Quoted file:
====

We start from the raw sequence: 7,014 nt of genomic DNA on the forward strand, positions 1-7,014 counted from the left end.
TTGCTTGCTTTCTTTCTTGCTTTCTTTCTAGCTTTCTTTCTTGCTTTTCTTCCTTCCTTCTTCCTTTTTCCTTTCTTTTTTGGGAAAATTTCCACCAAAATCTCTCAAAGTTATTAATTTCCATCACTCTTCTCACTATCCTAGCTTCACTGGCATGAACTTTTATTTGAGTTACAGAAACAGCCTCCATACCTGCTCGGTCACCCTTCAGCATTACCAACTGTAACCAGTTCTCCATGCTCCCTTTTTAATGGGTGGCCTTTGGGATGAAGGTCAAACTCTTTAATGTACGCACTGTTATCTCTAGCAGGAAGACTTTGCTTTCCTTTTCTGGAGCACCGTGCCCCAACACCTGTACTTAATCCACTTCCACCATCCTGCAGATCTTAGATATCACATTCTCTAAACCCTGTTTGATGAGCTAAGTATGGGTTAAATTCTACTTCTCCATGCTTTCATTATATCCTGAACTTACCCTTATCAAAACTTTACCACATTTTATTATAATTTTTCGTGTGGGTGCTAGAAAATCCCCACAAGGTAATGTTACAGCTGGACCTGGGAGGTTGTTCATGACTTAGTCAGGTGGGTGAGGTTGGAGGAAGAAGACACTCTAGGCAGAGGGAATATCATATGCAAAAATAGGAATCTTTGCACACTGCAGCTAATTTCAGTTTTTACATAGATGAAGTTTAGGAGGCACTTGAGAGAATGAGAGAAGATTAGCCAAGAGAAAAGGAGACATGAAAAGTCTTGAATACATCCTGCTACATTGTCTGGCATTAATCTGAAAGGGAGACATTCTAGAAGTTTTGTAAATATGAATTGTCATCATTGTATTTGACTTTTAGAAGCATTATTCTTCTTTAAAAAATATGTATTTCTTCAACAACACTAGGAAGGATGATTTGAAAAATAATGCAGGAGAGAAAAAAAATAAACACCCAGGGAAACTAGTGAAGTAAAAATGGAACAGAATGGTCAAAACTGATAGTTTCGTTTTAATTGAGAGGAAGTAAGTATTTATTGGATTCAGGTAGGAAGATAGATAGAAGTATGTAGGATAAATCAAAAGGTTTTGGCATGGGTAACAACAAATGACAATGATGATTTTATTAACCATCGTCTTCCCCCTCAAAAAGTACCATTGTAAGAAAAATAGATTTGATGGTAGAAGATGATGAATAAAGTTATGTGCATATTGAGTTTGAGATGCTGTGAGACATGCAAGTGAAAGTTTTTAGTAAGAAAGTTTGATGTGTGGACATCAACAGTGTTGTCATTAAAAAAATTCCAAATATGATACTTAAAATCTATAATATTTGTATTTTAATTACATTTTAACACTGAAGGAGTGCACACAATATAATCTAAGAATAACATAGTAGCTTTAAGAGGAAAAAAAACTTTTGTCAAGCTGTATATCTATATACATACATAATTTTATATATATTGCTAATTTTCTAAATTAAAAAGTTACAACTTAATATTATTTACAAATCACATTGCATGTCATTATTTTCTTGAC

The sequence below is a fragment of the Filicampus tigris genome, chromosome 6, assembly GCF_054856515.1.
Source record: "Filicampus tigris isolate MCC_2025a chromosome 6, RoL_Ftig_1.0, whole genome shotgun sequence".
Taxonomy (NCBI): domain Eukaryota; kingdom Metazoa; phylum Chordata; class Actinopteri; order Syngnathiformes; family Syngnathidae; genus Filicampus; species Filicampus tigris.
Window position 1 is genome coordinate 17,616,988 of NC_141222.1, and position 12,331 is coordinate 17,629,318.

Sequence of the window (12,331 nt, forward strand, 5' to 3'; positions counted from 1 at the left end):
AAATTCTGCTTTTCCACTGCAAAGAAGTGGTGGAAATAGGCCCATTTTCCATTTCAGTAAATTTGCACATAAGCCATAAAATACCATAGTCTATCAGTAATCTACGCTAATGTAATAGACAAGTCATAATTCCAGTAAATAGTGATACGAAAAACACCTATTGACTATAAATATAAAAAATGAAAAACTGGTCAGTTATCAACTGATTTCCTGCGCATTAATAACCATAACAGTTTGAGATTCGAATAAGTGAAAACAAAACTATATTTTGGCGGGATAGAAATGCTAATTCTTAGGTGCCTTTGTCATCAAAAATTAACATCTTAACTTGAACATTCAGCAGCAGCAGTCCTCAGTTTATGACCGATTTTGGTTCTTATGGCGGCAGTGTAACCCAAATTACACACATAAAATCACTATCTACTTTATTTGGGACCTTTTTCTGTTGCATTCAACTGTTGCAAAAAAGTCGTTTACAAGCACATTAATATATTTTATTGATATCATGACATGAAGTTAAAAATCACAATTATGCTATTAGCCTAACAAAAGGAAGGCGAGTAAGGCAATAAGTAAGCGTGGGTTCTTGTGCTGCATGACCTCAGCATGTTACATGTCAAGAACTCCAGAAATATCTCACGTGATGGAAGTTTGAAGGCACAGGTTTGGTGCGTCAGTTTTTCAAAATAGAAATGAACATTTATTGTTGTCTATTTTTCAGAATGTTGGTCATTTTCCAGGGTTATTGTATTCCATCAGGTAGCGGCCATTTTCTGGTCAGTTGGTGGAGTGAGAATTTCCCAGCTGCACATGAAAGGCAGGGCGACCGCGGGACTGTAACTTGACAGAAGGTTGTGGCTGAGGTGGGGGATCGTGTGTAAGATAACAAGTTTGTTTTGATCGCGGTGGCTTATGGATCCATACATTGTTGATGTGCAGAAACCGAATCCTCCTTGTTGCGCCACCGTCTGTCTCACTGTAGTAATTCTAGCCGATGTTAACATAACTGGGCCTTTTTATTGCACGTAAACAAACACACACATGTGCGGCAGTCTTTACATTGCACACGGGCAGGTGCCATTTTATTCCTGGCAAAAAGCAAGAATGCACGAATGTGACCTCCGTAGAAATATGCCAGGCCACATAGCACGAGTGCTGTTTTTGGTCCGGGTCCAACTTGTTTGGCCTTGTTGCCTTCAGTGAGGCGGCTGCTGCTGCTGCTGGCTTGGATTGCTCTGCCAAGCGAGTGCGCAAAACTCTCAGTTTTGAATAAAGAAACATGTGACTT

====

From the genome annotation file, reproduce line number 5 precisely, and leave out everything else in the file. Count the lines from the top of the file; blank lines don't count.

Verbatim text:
Taxonomy (NCBI): domain Eukaryota; kingdom Metazoa; phylum Chordata; class Actinopteri; order Syngnathiformes; family Syngnathidae; genus Filicampus; species Filicampus tigris.